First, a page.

NEVER TALKING TO YOU AGAIN (Hart, 1984)
Zen Arcade was Hüsker Dü’s magnum opus, an experimental melting pot of hardcore, folk, psychedelia and pop that spanned 70 minutes and four sides of vinyl. These two minutes of fast-paced acoustic strumming, nestled between two angst-ridden Mould tracks, might have seemed out of place, but this concise, stripped-back statement of intent works as a cheeky counterpoint which will trip you up and out of those epic proceedings, before swallowing you back into them on the other side.

DIANE (Hart, 1983)
Covered by Therapy? in 1995 (their version made it to No.26 in the UK charts, far outstripping the success of the original), Diane was an early college radio stand out track. Its rumbling, haunting punk rock caught the attention of campus DJs and students across America, solidifying Hüsker Dü’s place in the emerging college rock alumni. Detailing the brutal 1980 murder of Minnesota waitress Diane Edwards, its sinister subject matter was at odds with Hart’s hippy reputation.

THE GIRL WHO LIVES ON HEAVEN HILL (Hart, 1985)
New Day Rising is the record on which Hart and Mould began in earnest to develop distinct sounds, and Girl Who... is an excellent example of this divide, with its glorious pop punk standing slightly at odds with Mould’s emerging alt.rock leanings. While it’s widely considered to be a straightforward love song, considering that Heaven Hill was a brand of bourbon popular at the time, many have insisted it should instead be read as Hart’s lament to his own tumultuous relationship with alcohol.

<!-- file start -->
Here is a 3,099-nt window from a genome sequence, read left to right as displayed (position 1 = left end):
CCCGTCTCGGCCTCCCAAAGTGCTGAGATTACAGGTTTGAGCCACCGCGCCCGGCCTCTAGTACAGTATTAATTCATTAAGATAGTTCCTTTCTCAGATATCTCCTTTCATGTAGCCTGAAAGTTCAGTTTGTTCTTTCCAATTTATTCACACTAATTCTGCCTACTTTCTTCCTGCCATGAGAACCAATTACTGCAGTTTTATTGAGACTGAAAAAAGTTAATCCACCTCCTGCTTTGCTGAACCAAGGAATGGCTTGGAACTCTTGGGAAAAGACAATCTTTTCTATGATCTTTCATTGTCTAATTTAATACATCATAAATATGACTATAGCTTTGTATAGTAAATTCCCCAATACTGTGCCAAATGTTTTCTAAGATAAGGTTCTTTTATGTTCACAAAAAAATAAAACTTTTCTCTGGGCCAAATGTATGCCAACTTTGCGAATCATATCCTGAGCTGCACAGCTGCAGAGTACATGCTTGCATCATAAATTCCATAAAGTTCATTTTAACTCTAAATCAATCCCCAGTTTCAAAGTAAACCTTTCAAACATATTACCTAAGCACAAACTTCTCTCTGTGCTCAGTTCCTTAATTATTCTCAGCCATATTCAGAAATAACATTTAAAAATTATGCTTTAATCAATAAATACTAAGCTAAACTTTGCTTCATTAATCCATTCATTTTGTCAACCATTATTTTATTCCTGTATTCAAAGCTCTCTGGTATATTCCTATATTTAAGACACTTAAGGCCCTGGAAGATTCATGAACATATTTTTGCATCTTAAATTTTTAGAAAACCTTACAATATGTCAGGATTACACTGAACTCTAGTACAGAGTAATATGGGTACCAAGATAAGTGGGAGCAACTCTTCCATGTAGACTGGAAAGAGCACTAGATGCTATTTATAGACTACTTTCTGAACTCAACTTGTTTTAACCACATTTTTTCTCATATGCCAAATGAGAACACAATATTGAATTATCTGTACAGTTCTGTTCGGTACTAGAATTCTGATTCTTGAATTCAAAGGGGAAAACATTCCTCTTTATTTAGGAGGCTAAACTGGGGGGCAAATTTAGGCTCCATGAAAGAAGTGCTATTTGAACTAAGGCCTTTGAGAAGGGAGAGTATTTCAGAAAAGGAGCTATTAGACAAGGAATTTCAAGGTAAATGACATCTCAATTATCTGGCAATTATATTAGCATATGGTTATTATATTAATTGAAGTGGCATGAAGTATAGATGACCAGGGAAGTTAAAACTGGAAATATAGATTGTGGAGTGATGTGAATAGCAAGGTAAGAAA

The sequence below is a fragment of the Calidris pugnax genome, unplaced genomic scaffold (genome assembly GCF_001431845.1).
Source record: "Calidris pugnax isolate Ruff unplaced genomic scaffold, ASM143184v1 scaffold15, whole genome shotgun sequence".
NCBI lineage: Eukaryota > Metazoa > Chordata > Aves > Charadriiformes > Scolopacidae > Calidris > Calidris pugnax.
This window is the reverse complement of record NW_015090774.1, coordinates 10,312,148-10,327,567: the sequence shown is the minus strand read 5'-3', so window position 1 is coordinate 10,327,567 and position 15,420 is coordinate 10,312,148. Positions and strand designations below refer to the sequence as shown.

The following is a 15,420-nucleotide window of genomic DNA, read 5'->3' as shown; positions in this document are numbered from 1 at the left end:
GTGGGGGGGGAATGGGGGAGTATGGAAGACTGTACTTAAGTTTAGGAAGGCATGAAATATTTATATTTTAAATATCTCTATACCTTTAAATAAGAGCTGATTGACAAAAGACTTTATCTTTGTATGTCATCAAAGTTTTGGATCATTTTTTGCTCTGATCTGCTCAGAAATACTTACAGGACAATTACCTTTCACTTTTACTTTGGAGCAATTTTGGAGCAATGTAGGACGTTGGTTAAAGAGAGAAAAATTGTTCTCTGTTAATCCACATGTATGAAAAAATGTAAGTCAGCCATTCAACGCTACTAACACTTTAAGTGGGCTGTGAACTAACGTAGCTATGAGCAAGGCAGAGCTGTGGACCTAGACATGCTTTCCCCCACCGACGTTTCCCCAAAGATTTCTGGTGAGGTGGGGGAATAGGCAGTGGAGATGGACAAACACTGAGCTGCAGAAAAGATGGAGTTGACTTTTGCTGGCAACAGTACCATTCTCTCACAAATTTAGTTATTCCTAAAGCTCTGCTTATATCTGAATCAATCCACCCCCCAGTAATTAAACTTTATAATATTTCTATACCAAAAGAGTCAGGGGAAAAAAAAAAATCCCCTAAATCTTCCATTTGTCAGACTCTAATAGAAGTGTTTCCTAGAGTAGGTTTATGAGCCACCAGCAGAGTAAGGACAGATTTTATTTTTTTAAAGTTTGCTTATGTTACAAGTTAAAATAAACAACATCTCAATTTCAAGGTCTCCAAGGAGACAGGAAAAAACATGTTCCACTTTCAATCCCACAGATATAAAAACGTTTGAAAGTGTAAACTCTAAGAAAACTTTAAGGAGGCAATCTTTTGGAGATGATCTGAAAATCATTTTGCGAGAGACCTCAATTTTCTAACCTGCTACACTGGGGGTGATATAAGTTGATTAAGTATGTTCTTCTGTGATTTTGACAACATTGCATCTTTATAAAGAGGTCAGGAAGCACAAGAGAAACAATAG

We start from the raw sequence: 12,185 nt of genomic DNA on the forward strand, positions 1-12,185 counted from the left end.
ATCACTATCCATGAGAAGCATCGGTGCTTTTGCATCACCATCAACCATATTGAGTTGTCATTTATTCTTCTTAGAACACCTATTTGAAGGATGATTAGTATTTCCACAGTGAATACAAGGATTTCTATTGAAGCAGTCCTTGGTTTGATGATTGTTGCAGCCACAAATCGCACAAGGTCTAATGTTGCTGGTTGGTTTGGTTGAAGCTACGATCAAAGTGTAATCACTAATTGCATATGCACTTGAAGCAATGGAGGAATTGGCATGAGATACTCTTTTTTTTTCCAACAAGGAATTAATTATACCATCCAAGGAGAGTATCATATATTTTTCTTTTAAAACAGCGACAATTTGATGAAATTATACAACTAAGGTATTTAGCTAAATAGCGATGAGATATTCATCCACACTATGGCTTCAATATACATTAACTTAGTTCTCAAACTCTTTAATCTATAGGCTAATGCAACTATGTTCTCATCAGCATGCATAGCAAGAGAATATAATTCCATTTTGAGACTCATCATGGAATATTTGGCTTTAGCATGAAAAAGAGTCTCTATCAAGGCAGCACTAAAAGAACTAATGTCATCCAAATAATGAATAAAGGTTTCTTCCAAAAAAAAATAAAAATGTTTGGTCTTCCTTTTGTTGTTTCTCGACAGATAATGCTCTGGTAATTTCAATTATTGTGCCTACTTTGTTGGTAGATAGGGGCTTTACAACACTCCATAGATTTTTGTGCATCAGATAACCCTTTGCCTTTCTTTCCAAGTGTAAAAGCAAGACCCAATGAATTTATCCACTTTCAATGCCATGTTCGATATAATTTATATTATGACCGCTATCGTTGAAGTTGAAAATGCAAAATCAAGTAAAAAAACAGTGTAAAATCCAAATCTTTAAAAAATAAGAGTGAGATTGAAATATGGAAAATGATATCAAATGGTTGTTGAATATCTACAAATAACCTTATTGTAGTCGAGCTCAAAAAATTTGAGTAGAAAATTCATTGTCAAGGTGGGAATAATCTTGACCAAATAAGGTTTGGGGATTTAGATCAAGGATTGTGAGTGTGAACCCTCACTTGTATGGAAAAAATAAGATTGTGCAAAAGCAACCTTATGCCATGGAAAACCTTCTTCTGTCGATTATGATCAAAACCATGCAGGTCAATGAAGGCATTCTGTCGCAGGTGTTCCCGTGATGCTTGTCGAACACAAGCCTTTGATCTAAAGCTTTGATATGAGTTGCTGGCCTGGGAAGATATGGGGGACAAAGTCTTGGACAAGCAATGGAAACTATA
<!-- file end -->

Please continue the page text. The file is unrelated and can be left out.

SHE FLOATED AWAY (Hart, 1985)
Embracing his hippy reputation with full force, Hart uses this track to indulge in obscure instrumentation (wood blocks and wind pipes on a punk song?) and whimsical tales set against a psychedelic backdrop. Warehouse: Songs And Stories contained more of Hart’s songs than any other (9 in total), though Mould commanded the lion’s share. Unfortunately Warehouse... would mark the end of the band’s recording career together, as personal struggles gripped Hart while his relationship with Mould disintegrated entirely.

SOMEWHERE (Hart/Mould, 1984)
Though technically Mould did write this song, he didn’t do it alone, and it bears mention as a Hart/Mould co-write is a relative rarity in the Hüsker Dü back catalogue. Taken from 1984’s Zen Arcade – and a time when the pair were still amicable enough to share writing credits (this wouldn’t last for much longer) – this short but sweet slice of energetic punk rock ends with backward tape loops of guitar, mimicking the earlier psychedelic techniques used in Dreams Reoccurring.

FLEXIBLE FLYER (Hart, 1985)
As their brotherly rivalry threatened to tip over into something more sinister, Hart and Mould’s songwriting styles flourished as they competed to outdo one another track by track. While it ultimately wrecked their relationship, Flip Your Wig is the album that really bore the fruits of this conflict – and is considered by Mould to be the band’s best. Hart’s wistful, melancholic brooding on this track marks it as one of Flip Your Wig’s stand outs tracks.